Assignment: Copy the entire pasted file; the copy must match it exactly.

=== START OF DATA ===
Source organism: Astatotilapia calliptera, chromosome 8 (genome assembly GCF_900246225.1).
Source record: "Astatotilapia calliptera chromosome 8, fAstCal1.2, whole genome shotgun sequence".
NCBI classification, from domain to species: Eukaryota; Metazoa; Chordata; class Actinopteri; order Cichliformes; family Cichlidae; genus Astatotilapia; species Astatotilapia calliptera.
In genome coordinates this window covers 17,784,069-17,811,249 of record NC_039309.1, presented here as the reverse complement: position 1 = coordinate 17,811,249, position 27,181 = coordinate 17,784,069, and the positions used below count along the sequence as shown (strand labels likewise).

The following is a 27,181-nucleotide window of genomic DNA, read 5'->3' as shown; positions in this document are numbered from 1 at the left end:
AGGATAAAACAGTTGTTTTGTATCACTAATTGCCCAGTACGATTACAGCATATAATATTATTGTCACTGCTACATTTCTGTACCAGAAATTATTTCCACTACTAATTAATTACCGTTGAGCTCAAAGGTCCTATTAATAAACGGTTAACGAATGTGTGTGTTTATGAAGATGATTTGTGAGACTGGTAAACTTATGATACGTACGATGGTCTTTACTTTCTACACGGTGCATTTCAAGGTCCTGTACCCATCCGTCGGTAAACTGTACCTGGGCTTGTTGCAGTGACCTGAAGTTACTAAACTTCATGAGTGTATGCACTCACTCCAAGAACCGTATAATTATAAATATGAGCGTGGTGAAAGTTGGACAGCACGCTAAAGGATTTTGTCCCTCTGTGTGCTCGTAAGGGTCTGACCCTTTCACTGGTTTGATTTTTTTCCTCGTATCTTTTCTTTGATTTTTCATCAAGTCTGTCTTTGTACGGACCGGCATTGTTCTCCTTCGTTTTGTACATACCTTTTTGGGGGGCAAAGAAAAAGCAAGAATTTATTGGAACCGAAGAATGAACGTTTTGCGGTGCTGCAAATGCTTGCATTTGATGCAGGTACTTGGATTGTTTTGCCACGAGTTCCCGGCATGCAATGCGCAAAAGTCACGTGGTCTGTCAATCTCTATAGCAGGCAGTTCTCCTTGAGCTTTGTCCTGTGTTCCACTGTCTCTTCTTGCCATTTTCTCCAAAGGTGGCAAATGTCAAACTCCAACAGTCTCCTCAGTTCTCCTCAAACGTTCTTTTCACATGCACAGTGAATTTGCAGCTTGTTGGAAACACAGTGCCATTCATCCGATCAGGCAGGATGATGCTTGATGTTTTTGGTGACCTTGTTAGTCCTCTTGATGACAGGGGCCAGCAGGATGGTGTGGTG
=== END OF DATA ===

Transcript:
Source organism: Astatotilapia calliptera, chromosome 8 (genome assembly GCF_900246225.1).
Source record: "Astatotilapia calliptera chromosome 8, fAstCal1.2, whole genome shotgun sequence".
NCBI classification, from domain to species: Eukaryota; Metazoa; Chordata; class Actinopteri; order Cichliformes; family Cichlidae; genus Astatotilapia; species Astatotilapia calliptera.
In genome coordinates this window covers 17,784,069-17,811,249 of record NC_039309.1, presented here as the reverse complement: position 1 = coordinate 17,811,249, position 27,181 = coordinate 17,784,069, and the positions used below count along the sequence as shown (strand labels likewise).

The following is a 27,181-nucleotide window of genomic DNA, read 5'->3' as shown; positions in this document are numbered from 1 at the left end:
AGGATAAAACAGTTGTTTTGTATCACTAATTGCCCAGTACGATTACAGCATATAATATTATTGTCACTGCTACATTTCTGTACCAGAAATTATTTCCACTACTAATTAATTACCGTTGAGCTCAAAGGTCCTATTAATAAACGGTTAACGAATGTGTGTGTTTATGAAGATGATTTGTGAGACTGGTAAACTTATGATACGTACGATGGTCTTTACTTTCTACACGGTGCATTTCAAGGTCCTGTACCCATCCGTCGGTAAACTGTACCTGGGCTTGTTGCAGTGACCTGAAGTTACTAAACTTCATGAGTGTATGCACTCACTCCAAGAACCGTATAATTATAAATATGAGCGTGGTGAAAGTTGGACAGCACGCTAAAGGATTTTGTCCCTCTGTGTGCTCGTAAGGGTCTGACCCTTTCACTGGTTTGATTTTTTTCCTCGTATCTTTTCTTTGATTTTTCATCAAGTCTGTCTTTGTACGGACCGGCATTGTTCTCCTTCGTTTTGTACATACCTTTTTGGGGGGCAAAGAAAAAGCAAGAATTTATTGGAACCGAAGAATGAACGTTTTGCGGTGCTGCAAATGCTTGCATTTGATGCAGGTACTTGGATTGTTTTGCCACGAGTTCCCGGCATGCAATGCGCAAAAGTCACGTGGTCTGTCAATCTCTATAGCAGGCAGTTCTCCTTGAGCTTTGTCCTGTGTTCCACTGTCTCTTCTTGCCATTTTCTCCAAAGGTGGCAAATGTCAAACTCCAACAGTCTCCTCAGTTCTCCTCAAACGTTCTTTTCACATGCACAGTGAATTTGCAGCTTGTTGGAAACACAGTGCCATTCATCCGATCAGGCAGGATGATGCTTGATGTTTTTGGTGACCTTGTTAGTCCTCTTGATGACAGGGGCCAGCAGGATGGTGTGGTG